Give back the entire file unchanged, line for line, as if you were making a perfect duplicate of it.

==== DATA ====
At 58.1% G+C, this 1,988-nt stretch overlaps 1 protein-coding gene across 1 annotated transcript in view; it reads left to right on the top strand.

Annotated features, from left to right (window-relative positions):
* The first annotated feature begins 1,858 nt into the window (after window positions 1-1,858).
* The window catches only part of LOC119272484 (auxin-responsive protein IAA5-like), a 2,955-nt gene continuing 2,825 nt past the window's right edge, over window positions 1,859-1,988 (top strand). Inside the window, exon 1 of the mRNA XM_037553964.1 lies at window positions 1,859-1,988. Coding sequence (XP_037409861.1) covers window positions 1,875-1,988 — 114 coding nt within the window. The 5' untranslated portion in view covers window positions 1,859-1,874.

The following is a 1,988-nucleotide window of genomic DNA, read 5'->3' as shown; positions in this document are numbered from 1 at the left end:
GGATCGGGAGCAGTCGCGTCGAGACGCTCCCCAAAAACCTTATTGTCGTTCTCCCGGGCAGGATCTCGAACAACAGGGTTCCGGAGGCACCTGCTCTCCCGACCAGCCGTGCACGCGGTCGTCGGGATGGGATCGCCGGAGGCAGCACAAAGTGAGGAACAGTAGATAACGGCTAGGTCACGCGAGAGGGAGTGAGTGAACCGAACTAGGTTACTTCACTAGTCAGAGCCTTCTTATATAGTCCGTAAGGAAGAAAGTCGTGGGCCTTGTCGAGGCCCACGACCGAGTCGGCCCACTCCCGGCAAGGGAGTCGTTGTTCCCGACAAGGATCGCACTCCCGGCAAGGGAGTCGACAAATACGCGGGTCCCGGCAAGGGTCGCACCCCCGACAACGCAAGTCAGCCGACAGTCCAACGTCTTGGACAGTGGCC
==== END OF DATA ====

At 58.1% G+C, this 1,988-nt stretch overlaps 1 protein-coding gene across 1 annotated transcript in view; it reads left to right on the top strand.

Annotated features, from left to right (window-relative positions):
* The first annotated feature begins 1,858 nt into the window (after window positions 1-1,858).
* The window catches only part of LOC119272484 (auxin-responsive protein IAA5-like), a 2,955-nt gene continuing 2,825 nt past the window's right edge, over window positions 1,859-1,988 (top strand). Inside the window, exon 1 of the mRNA XM_037553964.1 lies at window positions 1,859-1,988. Coding sequence (XP_037409861.1) covers window positions 1,875-1,988 — 114 coding nt within the window. The 5' untranslated portion in view covers window positions 1,859-1,874.

The following is a 1,988-nucleotide window of genomic DNA, read 5'->3' as shown; positions in this document are numbered from 1 at the left end:
GGATCGGGAGCAGTCGCGTCGAGACGCTCCCCAAAAACCTTATTGTCGTTCTCCCGGGCAGGATCTCGAACAACAGGGTTCCGGAGGCACCTGCTCTCCCGACCAGCCGTGCACGCGGTCGTCGGGATGGGATCGCCGGAGGCAGCACAAAGTGAGGAACAGTAGATAACGGCTAGGTCACGCGAGAGGGAGTGAGTGAACCGAACTAGGTTACTTCACTAGTCAGAGCCTTCTTATATAGTCCGTAAGGAAGAAAGTCGTGGGCCTTGTCGAGGCCCACGACCGAGTCGGCCCACTCCCGGCAAGGGAGTCGTTGTTCCCGACAAGGATCGCACTCCCGGCAAGGGAGTCGACAAATACGCGGGTCCCGGCAAGGGTCGCACCCCCGACAACGCAAGTCAGCCGACAGTCCAACGTCTTGGACAGTGGCC